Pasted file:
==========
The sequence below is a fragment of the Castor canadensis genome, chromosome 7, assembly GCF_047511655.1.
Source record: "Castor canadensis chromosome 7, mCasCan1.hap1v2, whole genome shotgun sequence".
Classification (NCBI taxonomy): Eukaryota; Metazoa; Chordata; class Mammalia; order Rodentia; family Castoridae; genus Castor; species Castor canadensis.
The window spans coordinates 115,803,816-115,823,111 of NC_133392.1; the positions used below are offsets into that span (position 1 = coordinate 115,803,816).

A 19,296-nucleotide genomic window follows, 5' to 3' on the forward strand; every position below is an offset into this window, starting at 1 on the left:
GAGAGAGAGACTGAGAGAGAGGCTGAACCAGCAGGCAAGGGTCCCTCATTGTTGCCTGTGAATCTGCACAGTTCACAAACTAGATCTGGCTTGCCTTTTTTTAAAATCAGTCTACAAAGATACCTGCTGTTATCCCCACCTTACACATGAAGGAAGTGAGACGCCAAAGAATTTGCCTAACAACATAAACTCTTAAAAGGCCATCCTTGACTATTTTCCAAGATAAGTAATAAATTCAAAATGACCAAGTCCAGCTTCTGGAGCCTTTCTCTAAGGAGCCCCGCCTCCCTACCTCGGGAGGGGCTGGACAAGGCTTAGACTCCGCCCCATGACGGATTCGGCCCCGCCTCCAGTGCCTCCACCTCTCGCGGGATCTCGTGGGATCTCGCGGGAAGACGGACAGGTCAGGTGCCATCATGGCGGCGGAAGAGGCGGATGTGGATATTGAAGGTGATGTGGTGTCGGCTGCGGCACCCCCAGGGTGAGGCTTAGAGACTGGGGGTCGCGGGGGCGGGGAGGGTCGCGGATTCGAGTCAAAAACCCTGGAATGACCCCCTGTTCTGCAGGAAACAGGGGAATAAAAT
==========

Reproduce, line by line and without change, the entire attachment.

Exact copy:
The sequence below is a fragment of the Castor canadensis genome, chromosome 7, assembly GCF_047511655.1.
Source record: "Castor canadensis chromosome 7, mCasCan1.hap1v2, whole genome shotgun sequence".
Classification (NCBI taxonomy): Eukaryota; Metazoa; Chordata; class Mammalia; order Rodentia; family Castoridae; genus Castor; species Castor canadensis.
The window spans coordinates 115,803,816-115,823,111 of NC_133392.1; the positions used below are offsets into that span (position 1 = coordinate 115,803,816).

A 19,296-nucleotide genomic window follows, 5' to 3' on the forward strand; every position below is an offset into this window, starting at 1 on the left:
GAGAGAGAGACTGAGAGAGAGGCTGAACCAGCAGGCAAGGGTCCCTCATTGTTGCCTGTGAATCTGCACAGTTCACAAACTAGATCTGGCTTGCCTTTTTTTAAAATCAGTCTACAAAGATACCTGCTGTTATCCCCACCTTACACATGAAGGAAGTGAGACGCCAAAGAATTTGCCTAACAACATAAACTCTTAAAAGGCCATCCTTGACTATTTTCCAAGATAAGTAATAAATTCAAAATGACCAAGTCCAGCTTCTGGAGCCTTTCTCTAAGGAGCCCCGCCTCCCTACCTCGGGAGGGGCTGGACAAGGCTTAGACTCCGCCCCATGACGGATTCGGCCCCGCCTCCAGTGCCTCCACCTCTCGCGGGATCTCGTGGGATCTCGCGGGAAGACGGACAGGTCAGGTGCCATCATGGCGGCGGAAGAGGCGGATGTGGATATTGAAGGTGATGTGGTGTCGGCTGCGGCACCCCCAGGGTGAGGCTTAGAGACTGGGGGTCGCGGGGGCGGGGAGGGTCGCGGATTCGAGTCAAAAACCCTGGAATGACCCCCTGTTCTGCAGGAAACAGGGGAATAAAAT